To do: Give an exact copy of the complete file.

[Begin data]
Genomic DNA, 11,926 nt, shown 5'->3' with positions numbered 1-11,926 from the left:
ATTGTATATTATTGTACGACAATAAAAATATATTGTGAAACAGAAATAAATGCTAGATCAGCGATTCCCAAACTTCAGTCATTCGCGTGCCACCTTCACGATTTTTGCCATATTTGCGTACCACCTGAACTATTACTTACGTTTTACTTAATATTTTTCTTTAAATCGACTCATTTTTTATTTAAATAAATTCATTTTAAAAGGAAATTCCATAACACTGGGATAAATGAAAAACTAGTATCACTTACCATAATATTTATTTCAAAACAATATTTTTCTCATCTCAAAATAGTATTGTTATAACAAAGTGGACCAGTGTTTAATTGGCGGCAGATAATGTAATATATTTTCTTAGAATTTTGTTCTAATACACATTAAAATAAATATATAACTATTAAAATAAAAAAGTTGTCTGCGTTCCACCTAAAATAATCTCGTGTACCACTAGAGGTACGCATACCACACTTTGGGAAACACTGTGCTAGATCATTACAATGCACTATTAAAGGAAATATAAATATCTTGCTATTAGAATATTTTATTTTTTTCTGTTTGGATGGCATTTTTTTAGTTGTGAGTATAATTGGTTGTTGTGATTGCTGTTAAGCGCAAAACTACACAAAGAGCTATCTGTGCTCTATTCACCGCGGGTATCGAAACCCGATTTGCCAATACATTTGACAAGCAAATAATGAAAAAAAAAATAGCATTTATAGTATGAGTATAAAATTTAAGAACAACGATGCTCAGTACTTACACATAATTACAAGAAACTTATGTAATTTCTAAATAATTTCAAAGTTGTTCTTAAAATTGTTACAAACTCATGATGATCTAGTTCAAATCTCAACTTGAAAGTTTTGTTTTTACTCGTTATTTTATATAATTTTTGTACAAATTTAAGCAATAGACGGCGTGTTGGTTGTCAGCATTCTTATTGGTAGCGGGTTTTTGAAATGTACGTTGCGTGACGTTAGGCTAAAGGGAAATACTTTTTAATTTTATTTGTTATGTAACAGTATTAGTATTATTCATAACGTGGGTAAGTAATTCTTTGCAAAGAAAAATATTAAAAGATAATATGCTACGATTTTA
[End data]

Genomic DNA, 11,926 nt, shown 5'->3' with positions numbered 1-11,926 from the left:
ATTGTATATTATTGTACGACAATAAAAATATATTGTGAAACAGAAATAAATGCTAGATCAGCGATTCCCAAACTTCAGTCATTCGCGTGCCACCTTCACGATTTTTGCCATATTTGCGTACCACCTGAACTATTACTTACGTTTTACTTAATATTTTTCTTTAAATCGACTCATTTTTTATTTAAATAAATTCATTTTAAAAGGAAATTCCATAACACTGGGATAAATGAAAAACTAGTATCACTTACCATAATATTTATTTCAAAACAATATTTTTCTCATCTCAAAATAGTATTGTTATAACAAAGTGGACCAGTGTTTAATTGGCGGCAGATAATGTAATATATTTTCTTAGAATTTTGTTCTAATACACATTAAAATAAATATATAACTATTAAAATAAAAAAGTTGTCTGCGTTCCACCTAAAATAATCTCGTGTACCACTAGAGGTACGCATACCACACTTTGGGAAACACTGTGCTAGATCATTACAATGCACTATTAAAGGAAATATAAATATCTTGCTATTAGAATATTTTATTTTTTTCTGTTTGGATGGCATTTTTTTAGTTGTGAGTATAATTGGTTGTTGTGATTGCTGTTAAGCGCAAAACTACACAAAGAGCTATCTGTGCTCTATTCACCGCGGGTATCGAAACCCGATTTGCCAATACATTTGACAAGCAAATAATGAAAAAAAAAATAGCATTTATAGTATGAGTATAAAATTTAAGAACAACGATGCTCAGTACTTACACATAATTACAAGAAACTTATGTAATTTCTAAATAATTTCAAAGTTGTTCTTAAAATTGTTACAAACTCATGATGATCTAGTTCAAATCTCAACTTGAAAGTTTTGTTTTTACTCGTTATTTTATATAATTTTTGTACAAATTTAAGCAATAGACGGCGTGTTGGTTGTCAGCATTCTTATTGGTAGCGGGTTTTTGAAATGTACGTTGCGTGACGTTAGGCTAAAGGGAAATACTTTTTAATTTTATTTGTTATGTAACAGTATTAGTATTATTCATAACGTGGGTAAGTAATTCTTTGCAAAGAAAAATATTAAAAGATAATATGCTACGATTTTA